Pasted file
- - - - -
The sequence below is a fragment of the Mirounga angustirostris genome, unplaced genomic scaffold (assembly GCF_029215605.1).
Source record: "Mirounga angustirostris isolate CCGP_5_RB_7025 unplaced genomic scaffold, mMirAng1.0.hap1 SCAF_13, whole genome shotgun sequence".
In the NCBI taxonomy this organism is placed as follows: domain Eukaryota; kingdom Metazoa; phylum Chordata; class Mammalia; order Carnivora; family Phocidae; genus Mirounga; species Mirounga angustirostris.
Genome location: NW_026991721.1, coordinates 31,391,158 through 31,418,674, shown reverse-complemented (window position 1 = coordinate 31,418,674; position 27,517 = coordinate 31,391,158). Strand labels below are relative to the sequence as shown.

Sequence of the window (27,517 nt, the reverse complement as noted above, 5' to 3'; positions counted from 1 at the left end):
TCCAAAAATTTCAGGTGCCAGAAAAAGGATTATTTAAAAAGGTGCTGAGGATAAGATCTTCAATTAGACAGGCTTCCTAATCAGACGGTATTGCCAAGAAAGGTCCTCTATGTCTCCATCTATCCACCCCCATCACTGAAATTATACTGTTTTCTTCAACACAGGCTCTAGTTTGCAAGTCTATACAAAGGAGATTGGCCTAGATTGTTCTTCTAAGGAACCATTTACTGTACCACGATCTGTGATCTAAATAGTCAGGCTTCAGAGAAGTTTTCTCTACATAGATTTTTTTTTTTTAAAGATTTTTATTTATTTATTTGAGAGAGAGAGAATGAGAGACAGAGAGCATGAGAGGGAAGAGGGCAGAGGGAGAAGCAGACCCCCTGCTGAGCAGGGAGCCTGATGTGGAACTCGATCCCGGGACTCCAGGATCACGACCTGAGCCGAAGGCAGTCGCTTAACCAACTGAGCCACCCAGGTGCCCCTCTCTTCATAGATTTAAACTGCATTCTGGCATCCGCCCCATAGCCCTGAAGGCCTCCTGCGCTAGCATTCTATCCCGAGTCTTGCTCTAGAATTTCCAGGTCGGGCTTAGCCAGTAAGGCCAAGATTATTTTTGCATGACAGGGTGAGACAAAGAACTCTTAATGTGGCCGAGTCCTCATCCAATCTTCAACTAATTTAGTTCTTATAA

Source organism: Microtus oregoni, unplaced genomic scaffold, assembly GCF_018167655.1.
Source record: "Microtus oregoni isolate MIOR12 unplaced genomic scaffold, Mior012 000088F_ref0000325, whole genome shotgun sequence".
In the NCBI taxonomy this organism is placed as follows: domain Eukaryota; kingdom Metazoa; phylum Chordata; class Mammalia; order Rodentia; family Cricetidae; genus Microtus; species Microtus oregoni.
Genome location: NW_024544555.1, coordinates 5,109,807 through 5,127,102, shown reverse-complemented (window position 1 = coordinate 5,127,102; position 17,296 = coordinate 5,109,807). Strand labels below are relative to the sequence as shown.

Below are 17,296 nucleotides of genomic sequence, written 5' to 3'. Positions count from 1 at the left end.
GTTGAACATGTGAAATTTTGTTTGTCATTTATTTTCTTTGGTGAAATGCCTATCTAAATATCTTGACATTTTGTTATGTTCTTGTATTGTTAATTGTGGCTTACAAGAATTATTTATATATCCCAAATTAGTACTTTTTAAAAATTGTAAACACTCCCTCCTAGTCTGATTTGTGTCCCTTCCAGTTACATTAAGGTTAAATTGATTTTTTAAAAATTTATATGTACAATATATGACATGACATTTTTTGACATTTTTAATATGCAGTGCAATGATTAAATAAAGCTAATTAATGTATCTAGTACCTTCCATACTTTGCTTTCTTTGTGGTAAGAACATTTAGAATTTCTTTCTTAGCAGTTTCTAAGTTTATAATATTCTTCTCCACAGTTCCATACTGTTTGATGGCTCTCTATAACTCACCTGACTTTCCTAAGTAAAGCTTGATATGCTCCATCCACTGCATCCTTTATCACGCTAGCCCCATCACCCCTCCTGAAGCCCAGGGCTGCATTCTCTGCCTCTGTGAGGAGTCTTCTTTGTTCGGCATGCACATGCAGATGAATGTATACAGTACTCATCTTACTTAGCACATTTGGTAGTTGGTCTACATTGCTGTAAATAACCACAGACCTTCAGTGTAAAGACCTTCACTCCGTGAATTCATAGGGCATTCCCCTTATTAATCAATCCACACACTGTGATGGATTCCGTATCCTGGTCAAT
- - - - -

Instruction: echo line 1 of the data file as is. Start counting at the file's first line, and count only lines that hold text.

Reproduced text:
The sequence below is a fragment of the Mirounga angustirostris genome, unplaced genomic scaffold (assembly GCF_029215605.1).